Genesis of a Food & Faith Chapter on Improving Community Health

Thursday, April 25, 2019
Alex Treyz
The Practical Playbook II

The World Food Policy Center is honored to have partnered with Reverend Richard Joyner to co-author this chapter and share the mission and vision of the CFLC. Chapter 15: Working with the Faith Community to Improve Health is viewable online at: It is part of The Practical Playbook II: Building Multisector Partnerships that Work.

One gray afternoon in February of 2018, Jen Zuckerman and I met Reverend Richard Joyner in the parking lot of Nash UNC Health Care in Rocky Mount, North Carolina. Richard had just finished a morning of work as a Chaplain, tending to the hospital’s sick through a ministry of presence and prayer. The three of us hopped into Richard’s car and began the journey eastward on I-95 to Conetoe, population 300, home to Reverend Joyner’s church, Conetoe Missionary Baptist, and home to the Conetoe Family Life Center (CFLC), a food-focused community development organization promoting youth development and healthy living.

A few months earlier, I had learned that the de Beaumont Foundation in partnership with Oxford University Press sought to write a second version of its textbook, “The Practical Playbook; Helping Public Health and Primary Care Work Together To Improve Population Health,” with the goal of describing the importance of multisector partnerships for population health improvement. Knowing about the incredible work of the CFLC, de Beaumont had reached out to Richard, and also to the World Food Policy Center, hoping that we might jointly write a book chapter focused on the role of the faith community and health.  As we drove, I asked Richard: what is the role and power of faith communities – like his in Conetoe – to improve health? Might a faith community heal not only people’s souls, but their bodies as well?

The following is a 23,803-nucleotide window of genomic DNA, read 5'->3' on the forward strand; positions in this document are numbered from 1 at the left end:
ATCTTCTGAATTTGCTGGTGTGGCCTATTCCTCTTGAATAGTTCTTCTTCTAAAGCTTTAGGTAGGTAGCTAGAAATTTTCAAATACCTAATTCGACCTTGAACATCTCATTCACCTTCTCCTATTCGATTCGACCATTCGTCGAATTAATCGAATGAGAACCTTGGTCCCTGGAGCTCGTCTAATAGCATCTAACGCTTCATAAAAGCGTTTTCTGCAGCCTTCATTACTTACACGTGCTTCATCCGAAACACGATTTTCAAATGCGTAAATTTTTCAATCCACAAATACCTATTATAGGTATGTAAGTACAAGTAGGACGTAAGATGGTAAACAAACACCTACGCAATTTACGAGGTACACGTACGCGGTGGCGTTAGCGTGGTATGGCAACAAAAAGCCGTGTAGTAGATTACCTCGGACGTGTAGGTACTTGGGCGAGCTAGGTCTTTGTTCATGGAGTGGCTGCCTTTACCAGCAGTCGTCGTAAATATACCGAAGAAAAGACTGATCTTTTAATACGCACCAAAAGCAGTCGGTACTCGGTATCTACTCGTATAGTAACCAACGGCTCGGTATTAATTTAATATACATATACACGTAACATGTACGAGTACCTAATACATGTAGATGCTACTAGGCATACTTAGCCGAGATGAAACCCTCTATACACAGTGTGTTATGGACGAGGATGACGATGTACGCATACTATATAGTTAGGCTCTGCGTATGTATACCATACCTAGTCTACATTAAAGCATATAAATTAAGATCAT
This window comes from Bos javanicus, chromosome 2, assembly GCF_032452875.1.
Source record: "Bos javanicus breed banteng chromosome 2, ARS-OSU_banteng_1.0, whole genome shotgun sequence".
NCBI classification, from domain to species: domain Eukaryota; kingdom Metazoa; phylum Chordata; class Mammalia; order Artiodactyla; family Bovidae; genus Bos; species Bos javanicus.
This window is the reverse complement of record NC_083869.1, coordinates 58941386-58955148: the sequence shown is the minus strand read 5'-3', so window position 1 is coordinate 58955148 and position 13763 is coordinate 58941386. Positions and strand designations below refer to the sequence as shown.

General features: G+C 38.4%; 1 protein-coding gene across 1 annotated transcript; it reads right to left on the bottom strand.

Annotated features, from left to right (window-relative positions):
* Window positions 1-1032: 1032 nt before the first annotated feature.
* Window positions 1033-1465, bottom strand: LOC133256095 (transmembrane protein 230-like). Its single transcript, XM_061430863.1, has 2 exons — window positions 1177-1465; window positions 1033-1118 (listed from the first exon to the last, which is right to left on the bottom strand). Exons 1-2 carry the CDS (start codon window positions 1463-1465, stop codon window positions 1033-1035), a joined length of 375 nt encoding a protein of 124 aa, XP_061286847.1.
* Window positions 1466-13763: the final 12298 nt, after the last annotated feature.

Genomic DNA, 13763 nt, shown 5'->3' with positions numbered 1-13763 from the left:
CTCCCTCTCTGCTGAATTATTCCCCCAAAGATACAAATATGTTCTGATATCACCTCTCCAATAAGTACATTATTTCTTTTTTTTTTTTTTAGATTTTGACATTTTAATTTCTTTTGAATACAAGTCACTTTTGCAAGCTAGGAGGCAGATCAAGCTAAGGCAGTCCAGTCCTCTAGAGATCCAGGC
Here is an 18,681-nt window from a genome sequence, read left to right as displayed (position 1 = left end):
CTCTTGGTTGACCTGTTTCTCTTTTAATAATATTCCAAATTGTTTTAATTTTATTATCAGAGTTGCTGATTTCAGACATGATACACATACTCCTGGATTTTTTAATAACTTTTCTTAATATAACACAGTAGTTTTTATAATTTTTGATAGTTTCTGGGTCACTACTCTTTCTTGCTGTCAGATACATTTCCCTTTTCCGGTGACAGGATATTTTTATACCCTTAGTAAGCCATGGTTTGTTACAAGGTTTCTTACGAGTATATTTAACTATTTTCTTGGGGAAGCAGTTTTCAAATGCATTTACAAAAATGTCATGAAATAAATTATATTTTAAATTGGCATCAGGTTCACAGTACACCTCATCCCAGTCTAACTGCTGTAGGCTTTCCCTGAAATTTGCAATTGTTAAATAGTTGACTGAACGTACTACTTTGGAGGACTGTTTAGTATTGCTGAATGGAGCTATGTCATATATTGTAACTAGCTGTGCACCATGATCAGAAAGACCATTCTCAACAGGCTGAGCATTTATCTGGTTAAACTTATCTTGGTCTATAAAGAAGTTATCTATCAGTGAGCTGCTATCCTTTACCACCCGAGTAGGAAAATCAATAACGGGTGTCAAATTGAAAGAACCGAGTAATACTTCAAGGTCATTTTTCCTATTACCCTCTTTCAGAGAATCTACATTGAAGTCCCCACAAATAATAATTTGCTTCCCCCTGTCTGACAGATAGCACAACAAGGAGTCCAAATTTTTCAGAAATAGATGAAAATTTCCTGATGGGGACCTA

Conetoe is located in Edgecombe County, a rural county in Eastern North Carolina with above average incidences of chronic and preventable diseases such as obesity, heart disease, hypertension, and diabetes. The County has a long agricultural legacy, one that extends back to slavery, reaches into the era of sharecropping and Jim Crow, and today manifests in extensive indigenous and black land loss. The effects of racial discrimination continue unto today, with disparate health outcomes experienced by whites and African Americans and a disproportionate amount of agricultural land owned by whites.

As we approached Conetoe, Richard asked if we wouldn’t mind taking a detour. We logged a few miles on back roads until we reached a funeral home; Richard needed to stop in to check on the funeral arrangements of one of his parishioners, a mother who had died in her forties, leaving a young child behind. As we pulled into the funeral home parking lot, Richard shared that in his early days of ministry, he presided over 30 funerals for congregants under the age of 40. The majority had died from chronic and preventable diseases, all tied to food and diet, with the compounding effects of poverty, lack of economic opportunity, stress, and intergenerational trauma.

Before the CFLC began growing food, Conetoe’s residents lacked access to fresh, affordable produce. Richard observed that merely preaching from the pulpit about the importance of healthy eating wasn’t enough; the community needed to give itself access to healthy eating by growing food itself.